None of this would matter very much if the author showed any signs of affection or sympathy for his character; but he doesn’t. Everything of interest in Mitchum’s life and everything else is skated over superficially and unfeelingly, from his teens when he lived for a long period as a hobo, we are given no ideas of his motives for living like this, through the early Hollywood bit-part days, through to the big star years.

As the book progresses, instead of becoming a deep character study of a fascinating man, it becomes more and more like a potted history of say a nineteenth century politician, a date and time diary of cardboard figures. The chaper on his arrest for smoking marijuana in 1948 for example, is solely an account of Mitchum’s arrest by one of the policemen responsible, and a rather clipped, non-committal passage on the controversy the event caused in Hollywood, and the difficulties in urging the public not to make pre-judgements on the matter. One has the feeling that Mitchum’s genuine feelings and ideas here have been restrained, for fear of offending his image, or the book’s vast sales potential.

I don’t think I’m being unfair, because even within the very narrow verbal confines of a commercially sponsored American TV chat show, I’ve seen the emergence of a very much more deeply thoughtful man.

Nightmares In The Air

OVER TO YOU by Roald Dahl. Published by Penguin, 25p.

This collection of ten short stories were written by Roald Dahl after he had been transferred from active service in the RAF to the post of Assistant Air Attache in Washington in 1942. They originally appeared in a number of American magazines and later as a book, under the collective title of Over To You. This is the first time that they have been available in one edition in this country.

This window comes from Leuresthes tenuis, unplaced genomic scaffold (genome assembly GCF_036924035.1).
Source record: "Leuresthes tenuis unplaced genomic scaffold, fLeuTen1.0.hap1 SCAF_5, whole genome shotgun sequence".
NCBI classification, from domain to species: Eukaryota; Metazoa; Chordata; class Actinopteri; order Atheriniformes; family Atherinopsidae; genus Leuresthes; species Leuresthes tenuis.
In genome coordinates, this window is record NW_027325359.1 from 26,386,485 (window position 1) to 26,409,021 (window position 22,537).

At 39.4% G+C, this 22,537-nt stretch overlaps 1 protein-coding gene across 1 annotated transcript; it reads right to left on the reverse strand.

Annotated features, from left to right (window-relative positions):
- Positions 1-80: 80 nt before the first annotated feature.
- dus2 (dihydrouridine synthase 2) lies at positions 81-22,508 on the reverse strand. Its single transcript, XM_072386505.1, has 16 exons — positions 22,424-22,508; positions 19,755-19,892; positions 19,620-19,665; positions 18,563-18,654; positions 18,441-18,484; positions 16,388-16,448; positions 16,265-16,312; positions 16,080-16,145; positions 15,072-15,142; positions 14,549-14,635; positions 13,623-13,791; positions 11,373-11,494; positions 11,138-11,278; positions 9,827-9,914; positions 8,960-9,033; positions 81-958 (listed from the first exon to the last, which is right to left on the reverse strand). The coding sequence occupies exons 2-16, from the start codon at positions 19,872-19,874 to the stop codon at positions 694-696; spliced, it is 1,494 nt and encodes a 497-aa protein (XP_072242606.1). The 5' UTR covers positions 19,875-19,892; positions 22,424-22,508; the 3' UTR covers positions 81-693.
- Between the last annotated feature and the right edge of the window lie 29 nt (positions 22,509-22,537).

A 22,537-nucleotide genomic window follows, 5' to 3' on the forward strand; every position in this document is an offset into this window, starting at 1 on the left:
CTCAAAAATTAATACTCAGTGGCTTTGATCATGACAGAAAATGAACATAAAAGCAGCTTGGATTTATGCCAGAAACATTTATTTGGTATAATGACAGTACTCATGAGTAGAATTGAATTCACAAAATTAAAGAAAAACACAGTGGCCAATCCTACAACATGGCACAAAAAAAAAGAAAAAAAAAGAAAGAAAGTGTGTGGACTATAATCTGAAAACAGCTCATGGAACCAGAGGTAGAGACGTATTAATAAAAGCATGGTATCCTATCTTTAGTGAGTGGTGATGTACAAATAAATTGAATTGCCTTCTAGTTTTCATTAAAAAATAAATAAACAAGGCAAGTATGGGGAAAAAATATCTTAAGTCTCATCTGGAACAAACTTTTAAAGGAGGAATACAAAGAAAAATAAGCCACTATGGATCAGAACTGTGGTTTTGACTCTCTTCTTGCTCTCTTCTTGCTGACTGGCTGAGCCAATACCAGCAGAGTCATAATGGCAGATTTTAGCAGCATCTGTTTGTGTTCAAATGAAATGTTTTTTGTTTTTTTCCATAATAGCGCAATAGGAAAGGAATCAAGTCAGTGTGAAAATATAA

Dahl is probably best known for his two volumes of short stories that were published in the fifties, Someone Like You and Kiss Kiss. The central theme of these was a macabre one, with a controlled hysteria growing throughout them, till they eventually shocked the reader into the reality of the horrific conclusions. The spine-chilling effects they generally had, brought him much international acclaim. Since then he has written a number of children’s books.

I expected Over To You to consist of the type of tales I usually associate with Dahl, and was initially disappointed when I discovered that the book was subtitled ‘Ten Stories of Flyers and Flying’. But once I started reading them, I soon found that each was a form of nightmare, containing the twists and dark irony that make his other stories so surprising and readable.

Dahl’s successful style stems from his ability to draw the reader into the situations he is relating, making everything seem very real and plausible. This leaves one unprepared for the shocking revelations to come. His attention to detail and a fine use of dialogue also contributes to never allowing the stories to appear at all fantastic, despite the fact that they very often are. And as I said earlier it is only when one reaches the end that the reader realises how incredible the sequence of events has been.

The stories are all short and even a brief description of them may possibly spoil the enjoyment and iced thrills readers may derive from them. Suffice to say they are ideal for those who like their prose to be a little different.

The Angry Peace

HOMOSEXUAL: Oppression and Liberation, by Dennis Altman. Angus & Robertson £2.50.

I believe I am right in suggesting that this is the first book on homosexuality to be published in this country that is the work of an insider. Our bibliographies have tended to begin with Bryan Mageee and D.J. West who. inevitably, took the view of outsiders not so much looking in (such empathy is beyond them) but rather, subjecting homosexuality and the homosexual to the sort of detached examination that reinforces divisions whereby the homosexual is seen as abnormal. There are other books, essays, papers. But always written from a standpoint that sets the homosexual against the writer’s accepted values which, when not psychiatric, tend to be the product of a male-dominated, heterosexual-emphasised culture.

So the first thing to enjoy (and I do mean enjoy: it strikes me as a very joyful book) is Altman’s tone. His natural acceptance of himself and of all gay people is refreshing. This sense of liberation informs all he has to say: for him the homosexual needs no justification, no excuse and of course, no special pleading – that besetting sin of most British writers, straight and gay, on the subject.